Well, you have to admit. It is a pretty odd image.
It all started in 2005. That’s when Dave Roth decided to snap a photo of his daughter Zoë. She was 4 years old, and her lips were curled up in a knowing smirk.
In the background, a house was burning down. The contrast between her devil-may-care expression and the soaring flames made for an unusual picture.
Was this little girl finding joy in this tragic event? Gaining satisfaction from misfortune?
Was this — gasp — what the Germans like to call schadenfreude?
Source: New York Times
The true story behind the photo
Of course, there’s much more to this than meets the eye.
The truth is, this wasn’t a real disaster. It was actually a controlled burn, carried out safely in the neighbourhood by the local fire department.
No one suffered.
No one lost anything.
Dave, Zoë, and the rest of the family were simply residents who had come out to watch.
And why was Zoë smiling?
Well, hey, it was Dave who had encouraged her to pose.
So, ahem. The real story behind this quirky picture is…maybe a little boring.
Zoë’s big break
But you know what they say. Hindsight is always 20/20.
As it turns out, Dave’s decision to photograph his daughter became the best move the family ever made.
In April 2020, at the age of 21, Zoë Roth was suddenly catapulted into the mainstream. She briefly became the most famous young woman in the world. All she had done was pose for the camera as a kid — and now she was being rewarded with a cool payday of almost US$500,000.
That infamous picture — dubbed ‘Disaster Girl’ — was purchased by a benefactor for 180 Ether crypto coins. And to sweeten the deal? The Roth family will continue to retain copyright of the image. They will also receive 10% of royalties every time the photo is used.
Mm-hm. That’s right. In one bold stroke, the Roths became part of a digital movement that’s gaining speed worldwide. It’s based on fancy technology called NFT — non-fungible token.
How does an NFT work?
Source: Finance Magnates
In a nutshell, here’s what you need to know:
- Just imagine if you have an accountant working for your company.
- Every time your company sells something or buys something, your accountant records that transaction in a ledger.
- By doing this, your accountant will always know what’s happening with your company’s cash flow, as well as profit and loss.
- Now, just imagine if your accountant isn’t actually a human being. Imagine if your accountant is a supercomputer. Recording transactions at the speed of light. All across the world. Creating blocks of data chained together in chronological sequence.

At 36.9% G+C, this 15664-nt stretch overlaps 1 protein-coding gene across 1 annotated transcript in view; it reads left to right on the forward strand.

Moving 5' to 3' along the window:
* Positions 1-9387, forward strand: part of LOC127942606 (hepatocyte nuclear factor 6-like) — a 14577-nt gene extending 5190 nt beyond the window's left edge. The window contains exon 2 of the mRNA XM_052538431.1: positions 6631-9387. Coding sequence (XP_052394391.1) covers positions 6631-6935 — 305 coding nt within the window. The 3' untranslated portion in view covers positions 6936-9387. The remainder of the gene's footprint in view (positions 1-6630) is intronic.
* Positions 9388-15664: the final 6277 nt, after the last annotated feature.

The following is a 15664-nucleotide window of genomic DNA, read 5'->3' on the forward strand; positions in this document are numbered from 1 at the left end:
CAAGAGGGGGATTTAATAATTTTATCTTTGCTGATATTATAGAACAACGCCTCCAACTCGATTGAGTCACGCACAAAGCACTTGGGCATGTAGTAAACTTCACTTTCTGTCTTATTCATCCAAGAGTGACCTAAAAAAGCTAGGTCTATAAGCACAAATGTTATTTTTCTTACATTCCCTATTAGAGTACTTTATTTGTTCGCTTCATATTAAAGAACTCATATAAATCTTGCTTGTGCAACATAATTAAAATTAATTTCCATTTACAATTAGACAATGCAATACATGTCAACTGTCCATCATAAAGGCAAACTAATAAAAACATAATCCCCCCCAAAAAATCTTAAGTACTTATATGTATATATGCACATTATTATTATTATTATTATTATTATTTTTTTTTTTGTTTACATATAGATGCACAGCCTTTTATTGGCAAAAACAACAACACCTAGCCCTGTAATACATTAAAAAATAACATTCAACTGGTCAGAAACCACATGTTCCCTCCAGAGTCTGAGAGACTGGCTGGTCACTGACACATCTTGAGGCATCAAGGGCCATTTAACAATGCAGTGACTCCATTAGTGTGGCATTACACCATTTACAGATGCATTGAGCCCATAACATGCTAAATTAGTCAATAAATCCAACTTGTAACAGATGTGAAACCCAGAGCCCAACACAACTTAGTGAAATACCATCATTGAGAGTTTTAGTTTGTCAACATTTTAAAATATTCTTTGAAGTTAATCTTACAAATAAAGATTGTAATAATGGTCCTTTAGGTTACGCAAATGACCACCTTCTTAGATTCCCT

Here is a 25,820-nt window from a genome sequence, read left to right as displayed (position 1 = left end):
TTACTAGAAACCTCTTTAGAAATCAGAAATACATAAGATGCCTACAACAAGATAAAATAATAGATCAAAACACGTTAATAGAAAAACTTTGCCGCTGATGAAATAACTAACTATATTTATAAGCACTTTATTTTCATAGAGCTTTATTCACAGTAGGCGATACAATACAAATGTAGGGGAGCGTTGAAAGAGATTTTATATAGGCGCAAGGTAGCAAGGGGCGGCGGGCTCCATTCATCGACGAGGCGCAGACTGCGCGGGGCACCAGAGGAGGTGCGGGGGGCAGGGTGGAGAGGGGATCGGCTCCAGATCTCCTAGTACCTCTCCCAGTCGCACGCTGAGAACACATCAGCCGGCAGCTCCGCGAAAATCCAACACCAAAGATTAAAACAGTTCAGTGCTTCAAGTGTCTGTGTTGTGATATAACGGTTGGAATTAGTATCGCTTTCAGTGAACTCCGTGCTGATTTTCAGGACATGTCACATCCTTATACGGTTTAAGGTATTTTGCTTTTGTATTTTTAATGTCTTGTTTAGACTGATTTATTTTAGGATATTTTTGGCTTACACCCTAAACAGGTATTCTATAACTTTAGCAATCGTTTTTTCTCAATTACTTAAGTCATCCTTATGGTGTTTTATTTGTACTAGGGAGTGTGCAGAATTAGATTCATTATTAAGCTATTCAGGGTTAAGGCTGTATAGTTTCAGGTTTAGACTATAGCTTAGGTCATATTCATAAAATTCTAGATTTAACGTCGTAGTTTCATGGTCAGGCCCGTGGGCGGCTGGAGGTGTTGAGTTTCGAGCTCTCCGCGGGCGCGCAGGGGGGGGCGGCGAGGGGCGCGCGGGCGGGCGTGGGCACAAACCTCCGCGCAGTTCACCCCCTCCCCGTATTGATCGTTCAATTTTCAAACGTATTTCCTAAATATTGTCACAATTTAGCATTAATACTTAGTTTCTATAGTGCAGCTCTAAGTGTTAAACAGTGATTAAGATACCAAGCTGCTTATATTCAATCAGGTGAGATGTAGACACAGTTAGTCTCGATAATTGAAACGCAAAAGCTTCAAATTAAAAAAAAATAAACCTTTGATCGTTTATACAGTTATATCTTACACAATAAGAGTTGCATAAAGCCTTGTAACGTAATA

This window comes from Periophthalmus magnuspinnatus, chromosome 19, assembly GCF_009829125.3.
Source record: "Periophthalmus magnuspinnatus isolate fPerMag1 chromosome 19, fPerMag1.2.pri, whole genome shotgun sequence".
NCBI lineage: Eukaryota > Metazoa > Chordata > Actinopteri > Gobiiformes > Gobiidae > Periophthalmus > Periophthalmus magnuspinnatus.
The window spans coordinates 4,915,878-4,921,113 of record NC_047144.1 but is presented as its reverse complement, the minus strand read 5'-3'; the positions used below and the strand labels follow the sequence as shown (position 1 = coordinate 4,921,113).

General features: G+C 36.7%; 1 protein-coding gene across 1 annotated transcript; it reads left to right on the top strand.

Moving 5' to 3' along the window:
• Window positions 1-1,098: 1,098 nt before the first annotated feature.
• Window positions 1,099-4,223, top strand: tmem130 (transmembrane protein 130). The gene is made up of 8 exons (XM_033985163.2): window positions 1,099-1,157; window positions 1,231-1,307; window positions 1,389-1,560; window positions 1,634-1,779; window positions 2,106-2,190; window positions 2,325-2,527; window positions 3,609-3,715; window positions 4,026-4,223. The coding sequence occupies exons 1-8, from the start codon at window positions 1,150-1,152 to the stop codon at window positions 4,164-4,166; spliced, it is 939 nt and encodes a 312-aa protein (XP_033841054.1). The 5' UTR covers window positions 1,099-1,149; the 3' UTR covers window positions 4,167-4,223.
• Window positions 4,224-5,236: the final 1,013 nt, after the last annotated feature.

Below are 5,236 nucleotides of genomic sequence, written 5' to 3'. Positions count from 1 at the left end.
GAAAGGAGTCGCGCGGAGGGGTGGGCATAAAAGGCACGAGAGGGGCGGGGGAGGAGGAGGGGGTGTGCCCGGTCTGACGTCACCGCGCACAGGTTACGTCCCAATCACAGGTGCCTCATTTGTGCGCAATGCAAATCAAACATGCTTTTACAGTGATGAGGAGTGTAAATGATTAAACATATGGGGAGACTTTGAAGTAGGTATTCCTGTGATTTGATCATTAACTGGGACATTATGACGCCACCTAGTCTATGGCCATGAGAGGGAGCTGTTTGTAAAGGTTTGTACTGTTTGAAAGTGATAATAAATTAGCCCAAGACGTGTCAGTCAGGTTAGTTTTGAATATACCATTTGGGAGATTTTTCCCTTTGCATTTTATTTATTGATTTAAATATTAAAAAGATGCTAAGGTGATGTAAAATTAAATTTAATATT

- This digital ledger is what is known as ‘blockchain’.
- Now, imagine if certain individual transactions are unique. They will have a digital fingerprint attached. As exclusive as DNA. It can’t be copied. It can’t be duplicated. It acts as a unique stamp of authenticity.
- This is what is known as a ‘non-fungible token.’
The future of the NFT
It’s still early days, and the tech is evolving. But the concept is intriguing.
The Disaster Girl image by the Roths is an example of how a piece of art can be secured with a non-fungible token on a blockchain. It’s about protecting copyright, as well as giving collectors the valuable opportunity to buy into something unique.
It’s about owning a ‘meme’, which the Oxford Dictionary describes like this:
An image, video, piece of text, etc., typically humorous in nature, that is copied and spread rapidly by internet users, often with slight variations.
A meme is a representation of pop culture, which might seem trivial and unimportant for most of us. But consider the longer-term implications. It’s certainly possible that NFTs could be expanded for use on commodities like exotic animals, vintage cars, fine wine, or luxury real estate.
It could act like an unseen barcode. Or serial number. Far more efficient than any physical ledger could be.
Is this speculative sci-fi hype? Or the rumblings of something more substantial to come?
Only time will tell.
Analyst, Wealth Morning
(This article is general in nature and should not be construed as any financial or investment advice. To obtain guidance for your specific situation, please seek independent financial advice.)